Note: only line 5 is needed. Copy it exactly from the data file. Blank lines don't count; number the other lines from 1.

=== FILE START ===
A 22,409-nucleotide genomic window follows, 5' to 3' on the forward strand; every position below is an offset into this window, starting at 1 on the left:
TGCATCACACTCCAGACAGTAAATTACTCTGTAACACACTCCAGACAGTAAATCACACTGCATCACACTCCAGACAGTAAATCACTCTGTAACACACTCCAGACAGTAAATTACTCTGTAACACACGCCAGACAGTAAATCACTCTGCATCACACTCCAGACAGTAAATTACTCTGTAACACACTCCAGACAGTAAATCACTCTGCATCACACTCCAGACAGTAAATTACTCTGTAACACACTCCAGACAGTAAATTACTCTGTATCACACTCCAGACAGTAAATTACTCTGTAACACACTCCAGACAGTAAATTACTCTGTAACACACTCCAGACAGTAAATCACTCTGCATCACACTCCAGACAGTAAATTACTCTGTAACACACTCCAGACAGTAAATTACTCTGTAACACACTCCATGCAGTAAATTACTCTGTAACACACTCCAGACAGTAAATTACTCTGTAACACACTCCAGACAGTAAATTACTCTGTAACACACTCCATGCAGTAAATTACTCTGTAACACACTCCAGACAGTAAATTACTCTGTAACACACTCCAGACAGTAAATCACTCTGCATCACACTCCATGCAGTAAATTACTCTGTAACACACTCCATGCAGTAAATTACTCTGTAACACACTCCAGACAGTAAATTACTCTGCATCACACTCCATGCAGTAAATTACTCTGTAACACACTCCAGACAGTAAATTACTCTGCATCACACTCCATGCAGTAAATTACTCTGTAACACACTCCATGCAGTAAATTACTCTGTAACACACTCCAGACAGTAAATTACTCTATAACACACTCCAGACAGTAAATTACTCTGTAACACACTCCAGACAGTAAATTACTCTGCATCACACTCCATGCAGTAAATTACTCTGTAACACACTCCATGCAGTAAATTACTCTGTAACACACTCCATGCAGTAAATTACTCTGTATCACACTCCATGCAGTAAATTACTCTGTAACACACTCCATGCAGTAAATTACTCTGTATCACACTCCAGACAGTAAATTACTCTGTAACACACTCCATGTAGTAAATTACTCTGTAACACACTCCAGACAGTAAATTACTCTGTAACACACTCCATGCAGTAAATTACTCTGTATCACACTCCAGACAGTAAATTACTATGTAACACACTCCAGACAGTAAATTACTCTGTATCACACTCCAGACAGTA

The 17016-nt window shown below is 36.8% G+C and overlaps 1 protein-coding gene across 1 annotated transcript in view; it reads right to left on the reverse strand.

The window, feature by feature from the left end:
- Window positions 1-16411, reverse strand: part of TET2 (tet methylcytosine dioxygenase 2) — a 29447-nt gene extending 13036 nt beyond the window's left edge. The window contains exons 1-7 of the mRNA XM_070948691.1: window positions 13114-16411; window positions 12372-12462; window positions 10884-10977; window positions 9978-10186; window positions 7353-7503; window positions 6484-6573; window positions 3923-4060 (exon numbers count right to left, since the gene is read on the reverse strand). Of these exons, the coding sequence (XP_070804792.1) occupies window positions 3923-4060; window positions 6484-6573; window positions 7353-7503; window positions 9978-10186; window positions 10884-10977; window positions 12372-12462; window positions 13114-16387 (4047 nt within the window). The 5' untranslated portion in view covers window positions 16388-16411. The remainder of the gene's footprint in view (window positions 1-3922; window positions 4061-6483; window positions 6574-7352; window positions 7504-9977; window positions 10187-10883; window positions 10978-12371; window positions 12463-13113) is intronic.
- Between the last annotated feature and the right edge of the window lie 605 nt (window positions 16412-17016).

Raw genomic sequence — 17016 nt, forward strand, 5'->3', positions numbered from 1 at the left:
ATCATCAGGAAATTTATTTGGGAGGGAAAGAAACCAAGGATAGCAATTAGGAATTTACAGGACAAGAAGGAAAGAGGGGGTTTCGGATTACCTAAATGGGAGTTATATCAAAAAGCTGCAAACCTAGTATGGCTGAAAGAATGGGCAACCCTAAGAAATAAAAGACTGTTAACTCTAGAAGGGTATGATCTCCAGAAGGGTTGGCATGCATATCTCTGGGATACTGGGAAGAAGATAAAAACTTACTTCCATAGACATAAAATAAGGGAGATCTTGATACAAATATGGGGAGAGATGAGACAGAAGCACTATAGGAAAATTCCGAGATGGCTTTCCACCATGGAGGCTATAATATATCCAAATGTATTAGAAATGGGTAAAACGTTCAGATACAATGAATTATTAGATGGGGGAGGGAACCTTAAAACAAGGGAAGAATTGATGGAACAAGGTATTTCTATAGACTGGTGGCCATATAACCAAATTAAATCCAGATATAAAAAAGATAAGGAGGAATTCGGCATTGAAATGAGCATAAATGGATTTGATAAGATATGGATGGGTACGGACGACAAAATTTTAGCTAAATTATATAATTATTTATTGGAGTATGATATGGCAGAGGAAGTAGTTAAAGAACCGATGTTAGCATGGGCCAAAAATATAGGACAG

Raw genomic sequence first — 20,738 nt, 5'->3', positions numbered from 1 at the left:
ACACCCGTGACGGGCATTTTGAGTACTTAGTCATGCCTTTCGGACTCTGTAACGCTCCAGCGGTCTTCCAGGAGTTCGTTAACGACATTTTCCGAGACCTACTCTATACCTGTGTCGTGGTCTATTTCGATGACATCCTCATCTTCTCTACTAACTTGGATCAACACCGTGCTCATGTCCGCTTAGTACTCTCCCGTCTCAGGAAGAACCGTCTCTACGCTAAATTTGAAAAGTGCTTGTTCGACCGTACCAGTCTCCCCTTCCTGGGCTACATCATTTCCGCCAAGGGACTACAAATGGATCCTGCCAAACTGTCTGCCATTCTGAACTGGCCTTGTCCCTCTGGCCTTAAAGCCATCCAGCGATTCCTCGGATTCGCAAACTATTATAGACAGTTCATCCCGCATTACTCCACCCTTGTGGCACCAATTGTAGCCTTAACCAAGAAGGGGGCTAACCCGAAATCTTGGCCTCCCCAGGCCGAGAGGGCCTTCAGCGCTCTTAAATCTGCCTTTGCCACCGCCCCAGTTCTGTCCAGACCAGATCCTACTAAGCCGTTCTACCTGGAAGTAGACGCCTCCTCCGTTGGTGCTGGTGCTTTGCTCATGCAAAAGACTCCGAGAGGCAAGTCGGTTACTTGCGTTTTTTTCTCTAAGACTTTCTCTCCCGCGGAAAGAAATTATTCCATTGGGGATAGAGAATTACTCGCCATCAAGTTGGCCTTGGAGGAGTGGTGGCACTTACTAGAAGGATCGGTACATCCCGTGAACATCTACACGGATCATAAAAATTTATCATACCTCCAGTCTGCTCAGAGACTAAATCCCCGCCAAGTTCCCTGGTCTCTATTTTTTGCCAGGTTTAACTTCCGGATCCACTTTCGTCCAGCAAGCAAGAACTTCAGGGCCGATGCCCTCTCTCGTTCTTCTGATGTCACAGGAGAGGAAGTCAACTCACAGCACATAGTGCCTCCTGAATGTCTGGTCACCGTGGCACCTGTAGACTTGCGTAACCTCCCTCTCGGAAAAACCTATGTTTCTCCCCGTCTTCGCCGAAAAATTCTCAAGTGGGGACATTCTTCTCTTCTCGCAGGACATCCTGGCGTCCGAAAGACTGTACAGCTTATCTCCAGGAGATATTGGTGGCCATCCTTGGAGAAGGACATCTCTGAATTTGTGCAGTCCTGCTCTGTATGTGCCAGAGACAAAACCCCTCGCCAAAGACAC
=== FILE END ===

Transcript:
- Window positions 1-16411, reverse strand: part of TET2 (tet methylcytosine dioxygenase 2) — a 29447-nt gene extending 13036 nt beyond the window's left edge. The window contains exons 1-7 of the mRNA XM_070948691.1: window positions 13114-16411; window positions 12372-12462; window positions 10884-10977; window positions 9978-10186; window positions 7353-7503; window positions 6484-6573; window positions 3923-4060 (exon numbers count right to left, since the gene is read on the reverse strand). Of these exons, the coding sequence (XP_070804792.1) occupies window positions 3923-4060; window positions 6484-6573; window positions 7353-7503; window positions 9978-10186; window positions 10884-10977; window positions 12372-12462; window positions 13114-16387 (4047 nt within the window). The 5' untranslated portion in view covers window positions 16388-16411. The remainder of the gene's footprint in view (window positions 1-3922; window positions 4061-6483; window positions 6574-7352; window positions 7504-9977; window positions 10187-10883; window positions 10978-12371; window positions 12463-13113) is intronic.